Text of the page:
1 February 1995 Free-space optical communication: analysis of spatial widening of optical pulses for propagation through clouds
Author Affiliations +
Optical Engineering, 34(2), (1995). doi:10.1117/12.188599
Abstract
As part of a communication channel, clouds cause spatial widening and attenuation of optical pulse power. Free-space optical communication from satellite to earth (ground or airplane) occasionally involves clouds over part of the optical channel. Most of the energy of optical pulses propagating through thin clouds passes through the clouds. The propagating energy is concentrated around the center of the beam. The distribution of the energy relative to the center of the beam is not uniform. Using the received energy in an efficient way reduces the transmitter power needed for given bit error rate. The advantages of low transmitter power are less radiation exposure and greater immunity to eavesdropping. To use the received energy efficiently, a mathematical model of spatial widening of the optical beam is derived using Monte Carlo simulation. The simulation is carried out at three different wavelengths in the visible and the near IR. Important aspects of this work include the fact that (1) using shorter wavelengths such as 0.532 μm results in least spatial widening and maximal received power, and is thus preferable for optical communication, and (2) the mathematical model derived is a basis for adaptive communication with less transmitted energy consumption.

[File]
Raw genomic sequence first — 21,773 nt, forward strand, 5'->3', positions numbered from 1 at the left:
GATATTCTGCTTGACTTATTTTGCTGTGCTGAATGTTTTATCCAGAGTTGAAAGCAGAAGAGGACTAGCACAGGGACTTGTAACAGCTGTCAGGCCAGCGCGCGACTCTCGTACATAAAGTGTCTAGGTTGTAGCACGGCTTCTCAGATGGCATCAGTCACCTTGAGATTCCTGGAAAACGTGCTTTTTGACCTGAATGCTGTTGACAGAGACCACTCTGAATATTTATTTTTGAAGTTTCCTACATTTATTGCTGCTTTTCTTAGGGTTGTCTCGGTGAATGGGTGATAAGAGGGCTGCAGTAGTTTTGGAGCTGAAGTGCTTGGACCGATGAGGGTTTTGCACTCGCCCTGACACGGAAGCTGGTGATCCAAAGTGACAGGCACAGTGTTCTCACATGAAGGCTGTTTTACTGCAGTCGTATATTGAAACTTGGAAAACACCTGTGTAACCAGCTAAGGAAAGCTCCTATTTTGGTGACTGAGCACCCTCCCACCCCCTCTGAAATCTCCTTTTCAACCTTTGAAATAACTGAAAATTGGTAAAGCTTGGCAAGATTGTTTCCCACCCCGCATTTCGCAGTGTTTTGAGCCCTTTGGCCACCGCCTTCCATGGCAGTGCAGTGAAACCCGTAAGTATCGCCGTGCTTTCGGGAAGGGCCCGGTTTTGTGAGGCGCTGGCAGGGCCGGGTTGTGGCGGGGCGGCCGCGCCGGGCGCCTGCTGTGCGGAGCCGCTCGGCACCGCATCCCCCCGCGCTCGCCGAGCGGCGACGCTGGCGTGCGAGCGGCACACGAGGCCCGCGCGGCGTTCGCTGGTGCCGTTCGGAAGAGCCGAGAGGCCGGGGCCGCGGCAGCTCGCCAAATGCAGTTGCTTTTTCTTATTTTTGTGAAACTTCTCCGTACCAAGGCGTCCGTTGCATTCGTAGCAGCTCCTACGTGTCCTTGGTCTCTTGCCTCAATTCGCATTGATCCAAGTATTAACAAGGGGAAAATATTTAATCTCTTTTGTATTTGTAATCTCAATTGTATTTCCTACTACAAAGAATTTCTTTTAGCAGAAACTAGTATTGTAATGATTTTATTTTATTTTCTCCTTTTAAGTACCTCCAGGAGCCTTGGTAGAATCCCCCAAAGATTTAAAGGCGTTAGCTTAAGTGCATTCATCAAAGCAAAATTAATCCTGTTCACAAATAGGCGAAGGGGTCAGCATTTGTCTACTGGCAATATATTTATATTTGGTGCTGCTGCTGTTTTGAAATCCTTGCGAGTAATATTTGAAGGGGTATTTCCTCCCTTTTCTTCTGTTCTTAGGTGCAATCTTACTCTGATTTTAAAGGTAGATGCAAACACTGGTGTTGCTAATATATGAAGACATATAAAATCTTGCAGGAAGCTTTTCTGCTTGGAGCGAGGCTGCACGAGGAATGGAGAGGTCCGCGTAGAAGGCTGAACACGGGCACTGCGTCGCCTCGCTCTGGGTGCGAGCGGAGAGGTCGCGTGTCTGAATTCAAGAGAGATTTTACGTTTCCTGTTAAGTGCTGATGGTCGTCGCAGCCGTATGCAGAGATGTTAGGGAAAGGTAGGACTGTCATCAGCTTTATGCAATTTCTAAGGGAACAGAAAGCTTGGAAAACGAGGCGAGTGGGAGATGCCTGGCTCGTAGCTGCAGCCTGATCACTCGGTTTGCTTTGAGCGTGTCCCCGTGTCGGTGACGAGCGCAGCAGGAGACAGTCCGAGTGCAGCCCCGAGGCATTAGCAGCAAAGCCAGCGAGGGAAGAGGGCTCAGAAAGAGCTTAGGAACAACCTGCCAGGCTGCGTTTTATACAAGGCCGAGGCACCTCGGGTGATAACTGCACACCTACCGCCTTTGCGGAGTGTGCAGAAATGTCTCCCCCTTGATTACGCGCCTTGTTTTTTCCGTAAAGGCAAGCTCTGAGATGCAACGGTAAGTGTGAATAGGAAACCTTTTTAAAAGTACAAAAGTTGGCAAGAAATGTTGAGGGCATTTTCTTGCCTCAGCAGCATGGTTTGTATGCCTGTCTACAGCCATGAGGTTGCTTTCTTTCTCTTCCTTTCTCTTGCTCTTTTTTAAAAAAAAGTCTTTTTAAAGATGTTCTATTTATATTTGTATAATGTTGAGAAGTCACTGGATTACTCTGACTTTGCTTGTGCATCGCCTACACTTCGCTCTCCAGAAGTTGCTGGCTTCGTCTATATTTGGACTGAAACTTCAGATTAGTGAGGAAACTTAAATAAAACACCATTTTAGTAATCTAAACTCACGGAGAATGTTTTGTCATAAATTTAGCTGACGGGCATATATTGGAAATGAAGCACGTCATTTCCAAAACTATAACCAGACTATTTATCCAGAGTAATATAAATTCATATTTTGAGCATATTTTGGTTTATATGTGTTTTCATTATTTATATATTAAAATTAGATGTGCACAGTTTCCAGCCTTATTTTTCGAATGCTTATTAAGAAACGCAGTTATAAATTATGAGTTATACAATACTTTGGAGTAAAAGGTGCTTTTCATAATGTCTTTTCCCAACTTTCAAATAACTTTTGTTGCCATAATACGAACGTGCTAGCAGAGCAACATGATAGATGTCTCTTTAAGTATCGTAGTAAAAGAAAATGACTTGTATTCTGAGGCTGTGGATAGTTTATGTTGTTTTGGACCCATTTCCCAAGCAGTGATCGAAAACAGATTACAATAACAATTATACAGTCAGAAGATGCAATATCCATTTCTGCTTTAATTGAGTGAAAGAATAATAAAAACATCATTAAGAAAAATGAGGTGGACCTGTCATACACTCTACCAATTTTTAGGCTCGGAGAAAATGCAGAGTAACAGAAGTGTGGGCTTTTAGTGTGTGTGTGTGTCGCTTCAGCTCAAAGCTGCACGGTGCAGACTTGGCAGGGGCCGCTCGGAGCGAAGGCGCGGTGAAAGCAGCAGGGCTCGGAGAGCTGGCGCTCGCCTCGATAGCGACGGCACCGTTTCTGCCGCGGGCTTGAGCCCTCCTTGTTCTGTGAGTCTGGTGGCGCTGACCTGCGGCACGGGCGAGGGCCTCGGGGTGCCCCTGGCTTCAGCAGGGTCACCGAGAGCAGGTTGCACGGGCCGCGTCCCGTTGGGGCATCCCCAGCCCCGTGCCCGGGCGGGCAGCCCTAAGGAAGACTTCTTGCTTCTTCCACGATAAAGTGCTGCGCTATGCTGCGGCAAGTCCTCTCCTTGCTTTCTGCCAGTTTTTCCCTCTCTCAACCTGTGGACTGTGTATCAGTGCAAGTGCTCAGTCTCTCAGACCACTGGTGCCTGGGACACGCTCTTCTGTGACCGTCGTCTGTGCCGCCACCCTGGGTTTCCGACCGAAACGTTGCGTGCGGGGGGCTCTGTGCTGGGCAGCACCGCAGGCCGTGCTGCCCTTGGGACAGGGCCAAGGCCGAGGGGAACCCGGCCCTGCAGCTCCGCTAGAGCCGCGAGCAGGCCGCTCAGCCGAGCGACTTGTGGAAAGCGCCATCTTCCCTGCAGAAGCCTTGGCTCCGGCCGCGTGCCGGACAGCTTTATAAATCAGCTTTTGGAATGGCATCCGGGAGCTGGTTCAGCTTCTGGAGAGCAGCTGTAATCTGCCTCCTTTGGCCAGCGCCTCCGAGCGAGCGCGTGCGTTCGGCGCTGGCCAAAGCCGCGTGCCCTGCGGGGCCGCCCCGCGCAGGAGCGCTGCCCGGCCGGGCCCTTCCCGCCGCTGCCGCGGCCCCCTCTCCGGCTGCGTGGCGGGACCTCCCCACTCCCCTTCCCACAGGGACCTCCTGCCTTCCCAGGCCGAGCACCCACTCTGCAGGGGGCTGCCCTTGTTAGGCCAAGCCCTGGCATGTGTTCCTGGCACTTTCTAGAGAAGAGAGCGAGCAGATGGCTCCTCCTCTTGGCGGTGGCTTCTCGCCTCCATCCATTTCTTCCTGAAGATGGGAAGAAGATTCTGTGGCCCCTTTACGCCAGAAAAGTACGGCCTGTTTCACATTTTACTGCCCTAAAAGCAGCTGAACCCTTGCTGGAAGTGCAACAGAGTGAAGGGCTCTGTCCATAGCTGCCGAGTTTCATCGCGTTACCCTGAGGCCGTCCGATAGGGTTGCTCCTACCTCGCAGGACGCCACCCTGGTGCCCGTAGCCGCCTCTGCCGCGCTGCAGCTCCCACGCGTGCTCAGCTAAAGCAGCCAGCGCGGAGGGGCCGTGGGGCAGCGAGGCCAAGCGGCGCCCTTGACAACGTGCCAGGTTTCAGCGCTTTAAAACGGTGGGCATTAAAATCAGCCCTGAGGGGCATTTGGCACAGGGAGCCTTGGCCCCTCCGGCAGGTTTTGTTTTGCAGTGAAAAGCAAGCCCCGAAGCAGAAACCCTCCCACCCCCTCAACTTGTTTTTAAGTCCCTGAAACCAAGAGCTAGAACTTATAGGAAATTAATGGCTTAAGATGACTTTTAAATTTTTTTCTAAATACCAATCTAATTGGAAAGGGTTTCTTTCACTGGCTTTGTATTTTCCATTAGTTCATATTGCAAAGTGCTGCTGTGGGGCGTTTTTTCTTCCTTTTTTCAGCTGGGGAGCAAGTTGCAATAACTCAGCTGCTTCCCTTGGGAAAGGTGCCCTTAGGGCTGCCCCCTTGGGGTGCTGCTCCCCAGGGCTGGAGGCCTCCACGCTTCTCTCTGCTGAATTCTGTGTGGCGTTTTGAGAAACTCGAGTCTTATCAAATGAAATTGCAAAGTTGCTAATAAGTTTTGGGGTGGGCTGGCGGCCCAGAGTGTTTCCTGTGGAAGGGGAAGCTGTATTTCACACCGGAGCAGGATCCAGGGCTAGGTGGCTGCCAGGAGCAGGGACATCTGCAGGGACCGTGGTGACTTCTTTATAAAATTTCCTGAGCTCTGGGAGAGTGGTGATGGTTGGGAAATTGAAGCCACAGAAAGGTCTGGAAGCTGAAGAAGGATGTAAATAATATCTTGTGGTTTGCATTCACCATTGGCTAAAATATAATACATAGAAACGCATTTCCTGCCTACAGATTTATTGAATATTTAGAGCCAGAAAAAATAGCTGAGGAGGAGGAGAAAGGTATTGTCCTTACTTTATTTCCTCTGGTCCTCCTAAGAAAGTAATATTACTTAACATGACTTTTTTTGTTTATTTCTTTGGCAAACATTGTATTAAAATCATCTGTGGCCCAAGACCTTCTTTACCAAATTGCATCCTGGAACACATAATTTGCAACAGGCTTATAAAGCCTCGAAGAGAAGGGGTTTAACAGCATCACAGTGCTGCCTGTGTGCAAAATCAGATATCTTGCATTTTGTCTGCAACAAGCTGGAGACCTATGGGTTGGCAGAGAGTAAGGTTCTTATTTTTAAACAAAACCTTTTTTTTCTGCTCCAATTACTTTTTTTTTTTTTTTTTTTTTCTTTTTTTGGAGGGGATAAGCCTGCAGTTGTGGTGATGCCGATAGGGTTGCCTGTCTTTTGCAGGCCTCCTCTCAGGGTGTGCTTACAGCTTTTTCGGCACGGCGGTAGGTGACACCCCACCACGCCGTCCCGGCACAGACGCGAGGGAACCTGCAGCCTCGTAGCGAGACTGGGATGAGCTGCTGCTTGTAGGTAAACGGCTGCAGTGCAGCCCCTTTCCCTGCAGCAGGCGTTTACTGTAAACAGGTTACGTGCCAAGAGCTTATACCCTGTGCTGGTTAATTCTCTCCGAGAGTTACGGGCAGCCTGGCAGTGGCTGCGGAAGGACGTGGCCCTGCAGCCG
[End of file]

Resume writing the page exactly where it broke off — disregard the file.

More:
Arnon Shlomi, Norman S. Kopeika, "Free-space optical communication: analysis of spatial widening of optical pulses for propagation through clouds," Optical Engineering 34(2), (1 February 1995). https://doi.org/10.1117/12.188599
JOURNAL ARTICLE
6 PAGES


SHARE
Back to Top